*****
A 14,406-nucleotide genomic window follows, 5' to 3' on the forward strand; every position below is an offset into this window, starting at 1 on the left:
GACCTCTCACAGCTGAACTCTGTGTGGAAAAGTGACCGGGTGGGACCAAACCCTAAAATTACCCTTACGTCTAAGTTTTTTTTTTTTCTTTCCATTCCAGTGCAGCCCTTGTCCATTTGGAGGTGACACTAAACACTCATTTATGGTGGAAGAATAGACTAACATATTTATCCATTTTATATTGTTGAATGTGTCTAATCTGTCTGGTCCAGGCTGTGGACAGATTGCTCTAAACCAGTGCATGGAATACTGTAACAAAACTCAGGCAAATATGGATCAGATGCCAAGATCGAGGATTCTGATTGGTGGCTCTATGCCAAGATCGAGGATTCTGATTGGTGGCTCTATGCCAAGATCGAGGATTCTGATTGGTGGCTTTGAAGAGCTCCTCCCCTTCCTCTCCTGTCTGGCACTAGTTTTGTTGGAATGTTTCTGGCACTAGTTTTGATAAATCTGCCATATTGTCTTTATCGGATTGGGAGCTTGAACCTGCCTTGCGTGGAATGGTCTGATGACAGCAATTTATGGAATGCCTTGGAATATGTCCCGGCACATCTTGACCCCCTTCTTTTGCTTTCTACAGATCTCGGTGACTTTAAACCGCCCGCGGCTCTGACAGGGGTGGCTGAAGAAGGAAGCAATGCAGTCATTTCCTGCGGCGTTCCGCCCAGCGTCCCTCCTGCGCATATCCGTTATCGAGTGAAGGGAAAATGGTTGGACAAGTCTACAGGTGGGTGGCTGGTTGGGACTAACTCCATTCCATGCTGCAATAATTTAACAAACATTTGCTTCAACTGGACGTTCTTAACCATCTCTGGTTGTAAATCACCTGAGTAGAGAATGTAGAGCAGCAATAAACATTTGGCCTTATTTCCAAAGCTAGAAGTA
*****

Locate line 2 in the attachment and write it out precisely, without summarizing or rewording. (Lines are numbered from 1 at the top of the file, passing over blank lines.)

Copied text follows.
GACCTCTCACAGCTGAACTCTGTGTGGAAAAGTGACCGGGTGGGACCAAACCCTAAAATTACCCTTACGTCTAAGTTTTTTTTTTTTCTTTCCATTCCAGTGCAGCCCTTGTCCATTTGGAGGTGACACTAAACACTCATTTATGGTGGAAGAATAGACTAACATATTTATCCATTTTATATTGTTGAATGTGTCTAATCTGTCTGGTCCAGGCTGTGGACAGATTGCTCTAAACCAGTGCATGGAATACTGTAACAAAACTCAGGCAAATATGGATCAGATGCCAAGATCGAGGATTCTGATTGGTGGCTCTATGCCAAGATCGAGGATTCTGATTGGTGGCTCTATGCCAAGATCGAGGATTCTGATTGGTGGCTTTGAAGAGCTCCTCCCCTTCCTCTCCTGTCTGGCACTAGTTTTGTTGGAATGTTTCTGGCACTAGTTTTGATAAATCTGCCATATTGTCTTTATCGGATTGGGAGCTTGAACCTGCCTTGCGTGGAATGGTCTGATGACAGCAATTTATGGAATGCCTTGGAATATGTCCCGGCACATCTTGACCCCCTTCTTTTGCTTTCTACAGATCTCGGTGACTTTAAACCGCCCGCGGCTCTGACAGGGGTGGCTGAAGAAGGAAGCAATGCAGTCATTTCCTGCGGCGTTCCGCCCAGCGTCCCTCCTGCGCATATCCGTTATCGAGTGAAGGGAAAATGGTTGGACAAGTCTACAGGTGGGTGGCTGGTTGGGACTAACTCCATTCCATGCTGCAATAATTTAACAAACATTTGCTTCAACTGGACGTTCTTAACCATCTCTGGTTGTAAATCACCTGAGTAGAGAATGTAGAGCAGCAATAAACATTTGGCCTTATTTCCAAAGCTAGAAGTA